Even more troubling? The drop-off in play of Latrell Sprewell since the return of Wally Szczerbiak, Michael Olowokandi and Troy Hudson. While Kevin Garnett and Sam Cassell have maintained their torrid pace, Spree is averaging just 13.2 ppg on 39 percent shooting since the break. He's averaging just 11.6 ppg in his last five. That's a pretty steep drop-off from the 18.1 ppg before the break.

Coach Flip Saunders claims that the heavy minutes Sprewell had to play in the first half have taken their toll.

"We're trying to watch his minutes a little bit," Timberwolves coach Flip Saunders told the St. Paul Pioneer Press. "Thirty-two to 35 minutes is ideal for him."

"I've got to look at film," Saunders said. "I think he's getting some good looks at times. He's probably pressing a little bit, too. It's not for a lack of working on his game. Hopefully, he'll shoot his way out."

But that's not the only issue. Saunders also claims that the team's chemistry has struggled as the returning players try to find their niche on the team.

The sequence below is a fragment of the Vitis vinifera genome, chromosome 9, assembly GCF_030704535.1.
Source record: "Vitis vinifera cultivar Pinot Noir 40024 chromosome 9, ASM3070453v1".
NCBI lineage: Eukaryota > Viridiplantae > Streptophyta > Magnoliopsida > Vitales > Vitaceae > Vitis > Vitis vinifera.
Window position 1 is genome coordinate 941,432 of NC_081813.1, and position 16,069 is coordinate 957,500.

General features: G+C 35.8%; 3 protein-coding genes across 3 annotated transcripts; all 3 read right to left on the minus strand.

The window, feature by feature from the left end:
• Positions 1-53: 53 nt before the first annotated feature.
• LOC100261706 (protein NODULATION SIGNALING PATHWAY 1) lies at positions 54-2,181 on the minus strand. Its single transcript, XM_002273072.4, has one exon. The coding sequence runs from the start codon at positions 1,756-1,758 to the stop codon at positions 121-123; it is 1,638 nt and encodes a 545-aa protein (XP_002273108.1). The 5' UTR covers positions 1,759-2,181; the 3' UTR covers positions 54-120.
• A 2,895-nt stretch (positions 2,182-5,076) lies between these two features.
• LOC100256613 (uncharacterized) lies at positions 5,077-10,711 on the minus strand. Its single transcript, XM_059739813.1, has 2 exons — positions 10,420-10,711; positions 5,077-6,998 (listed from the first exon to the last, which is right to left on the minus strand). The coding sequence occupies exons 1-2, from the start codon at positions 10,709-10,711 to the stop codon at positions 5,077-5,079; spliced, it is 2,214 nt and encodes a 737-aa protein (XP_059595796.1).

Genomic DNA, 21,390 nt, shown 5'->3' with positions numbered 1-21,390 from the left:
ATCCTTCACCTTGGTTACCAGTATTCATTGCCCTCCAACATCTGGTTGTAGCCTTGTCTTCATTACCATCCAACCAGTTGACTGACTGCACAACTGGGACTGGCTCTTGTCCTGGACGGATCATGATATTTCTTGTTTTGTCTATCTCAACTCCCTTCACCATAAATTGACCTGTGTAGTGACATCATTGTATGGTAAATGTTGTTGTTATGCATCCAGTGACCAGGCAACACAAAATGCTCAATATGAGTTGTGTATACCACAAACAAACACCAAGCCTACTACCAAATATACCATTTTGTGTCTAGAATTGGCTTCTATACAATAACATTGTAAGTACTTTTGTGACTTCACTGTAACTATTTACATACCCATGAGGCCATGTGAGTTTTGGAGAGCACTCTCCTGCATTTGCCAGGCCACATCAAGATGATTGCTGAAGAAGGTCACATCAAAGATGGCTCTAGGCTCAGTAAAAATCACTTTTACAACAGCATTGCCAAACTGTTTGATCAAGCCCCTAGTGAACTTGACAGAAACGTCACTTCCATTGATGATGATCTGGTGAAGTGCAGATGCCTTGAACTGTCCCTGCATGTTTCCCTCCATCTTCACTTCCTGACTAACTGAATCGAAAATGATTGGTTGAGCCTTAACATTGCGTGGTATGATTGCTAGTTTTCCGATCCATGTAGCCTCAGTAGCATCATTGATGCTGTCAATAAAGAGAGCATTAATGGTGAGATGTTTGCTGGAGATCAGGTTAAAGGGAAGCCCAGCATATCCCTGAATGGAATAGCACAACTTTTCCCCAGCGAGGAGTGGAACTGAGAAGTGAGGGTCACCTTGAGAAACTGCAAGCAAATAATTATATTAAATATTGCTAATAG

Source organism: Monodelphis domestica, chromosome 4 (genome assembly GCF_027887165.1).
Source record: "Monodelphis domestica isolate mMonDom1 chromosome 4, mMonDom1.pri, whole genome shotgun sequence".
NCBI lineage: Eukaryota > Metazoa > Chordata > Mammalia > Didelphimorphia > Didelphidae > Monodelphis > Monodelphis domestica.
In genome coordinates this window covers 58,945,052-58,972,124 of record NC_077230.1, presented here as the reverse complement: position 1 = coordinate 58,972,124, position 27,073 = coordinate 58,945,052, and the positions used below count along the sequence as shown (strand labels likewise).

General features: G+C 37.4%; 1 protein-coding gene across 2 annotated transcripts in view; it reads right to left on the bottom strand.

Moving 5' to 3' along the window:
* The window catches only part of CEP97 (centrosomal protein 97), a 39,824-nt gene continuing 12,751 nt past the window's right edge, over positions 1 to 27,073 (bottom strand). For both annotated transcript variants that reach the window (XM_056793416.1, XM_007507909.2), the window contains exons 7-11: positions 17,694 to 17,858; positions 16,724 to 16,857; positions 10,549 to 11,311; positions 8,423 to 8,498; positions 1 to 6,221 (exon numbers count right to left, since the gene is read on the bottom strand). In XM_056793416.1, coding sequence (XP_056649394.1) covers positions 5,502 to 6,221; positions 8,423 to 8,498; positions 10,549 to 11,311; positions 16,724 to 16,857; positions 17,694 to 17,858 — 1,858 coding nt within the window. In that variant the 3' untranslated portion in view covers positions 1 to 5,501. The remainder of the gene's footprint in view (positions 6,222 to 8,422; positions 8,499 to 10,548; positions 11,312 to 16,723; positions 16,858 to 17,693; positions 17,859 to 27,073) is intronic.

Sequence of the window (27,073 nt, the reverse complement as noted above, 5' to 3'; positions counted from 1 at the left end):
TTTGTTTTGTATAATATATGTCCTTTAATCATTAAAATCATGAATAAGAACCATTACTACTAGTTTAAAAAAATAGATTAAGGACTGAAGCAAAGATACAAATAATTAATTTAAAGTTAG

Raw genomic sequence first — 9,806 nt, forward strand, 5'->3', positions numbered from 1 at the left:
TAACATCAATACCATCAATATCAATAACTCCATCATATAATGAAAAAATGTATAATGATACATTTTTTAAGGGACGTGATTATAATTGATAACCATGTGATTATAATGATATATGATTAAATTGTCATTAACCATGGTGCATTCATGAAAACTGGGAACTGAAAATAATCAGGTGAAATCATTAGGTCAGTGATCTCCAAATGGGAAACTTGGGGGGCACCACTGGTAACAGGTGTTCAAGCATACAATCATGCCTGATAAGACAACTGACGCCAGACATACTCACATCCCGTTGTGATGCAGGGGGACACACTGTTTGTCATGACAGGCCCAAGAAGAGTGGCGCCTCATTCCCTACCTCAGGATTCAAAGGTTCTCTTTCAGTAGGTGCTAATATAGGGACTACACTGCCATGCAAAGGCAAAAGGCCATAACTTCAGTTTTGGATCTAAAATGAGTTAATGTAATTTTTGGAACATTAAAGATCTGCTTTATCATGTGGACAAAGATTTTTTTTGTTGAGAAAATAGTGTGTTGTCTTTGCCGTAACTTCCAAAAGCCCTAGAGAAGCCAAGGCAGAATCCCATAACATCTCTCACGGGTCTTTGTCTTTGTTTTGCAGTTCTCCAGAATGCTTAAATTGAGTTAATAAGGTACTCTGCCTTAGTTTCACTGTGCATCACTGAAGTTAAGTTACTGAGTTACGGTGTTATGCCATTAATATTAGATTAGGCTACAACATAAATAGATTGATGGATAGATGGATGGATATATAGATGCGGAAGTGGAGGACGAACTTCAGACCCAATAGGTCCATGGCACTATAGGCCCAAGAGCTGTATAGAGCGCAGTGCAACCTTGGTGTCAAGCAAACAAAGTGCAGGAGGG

"The situation we have here is guys trying to find themselves," Saunders said. "They are pressing. They are trying to assert themselves. . .We're not fine-tuning. We've still got three guys who haven't played (much) this year. We're trying to find out where they are."

Skip finds a home: We've been waiting years for AND-1 legend Rafer "Skip to my Lou" Alston to finally make the crossover into a legit NBA point guard. After years of being a decent back-up on several teams, Alston's game has elevated to a whole new level this season in Miami. Alston has already established career bests in points, rebounds and assists this year.
Lately he's been shattering them. Alston is averaging 14.6 ppg, 5.6 apg and four rpg on 50 percent shooting from the Heat. He's become a key player on a team that looks destined to grab one of the three open playoff spots in the East.

Only the Pacers can rest easy
By Greg Anthony
ESPN Insider

Folks, the playoffs have begun, for everyone, that is, with the possible exception of the Indiana Pacers. They're probably the only team that has a lock on their playoff spot.
Even in light of last year's implosion, it's a pretty safe bet that with a 7-game lead and only 21 to play, Indiana has clinched home-court throughout the Eastern Conference playoffs, and potentially the Finals as well. Their schedule is much more favorable than Sacramento's or Minnesota's, which should give them the edge for best record overall.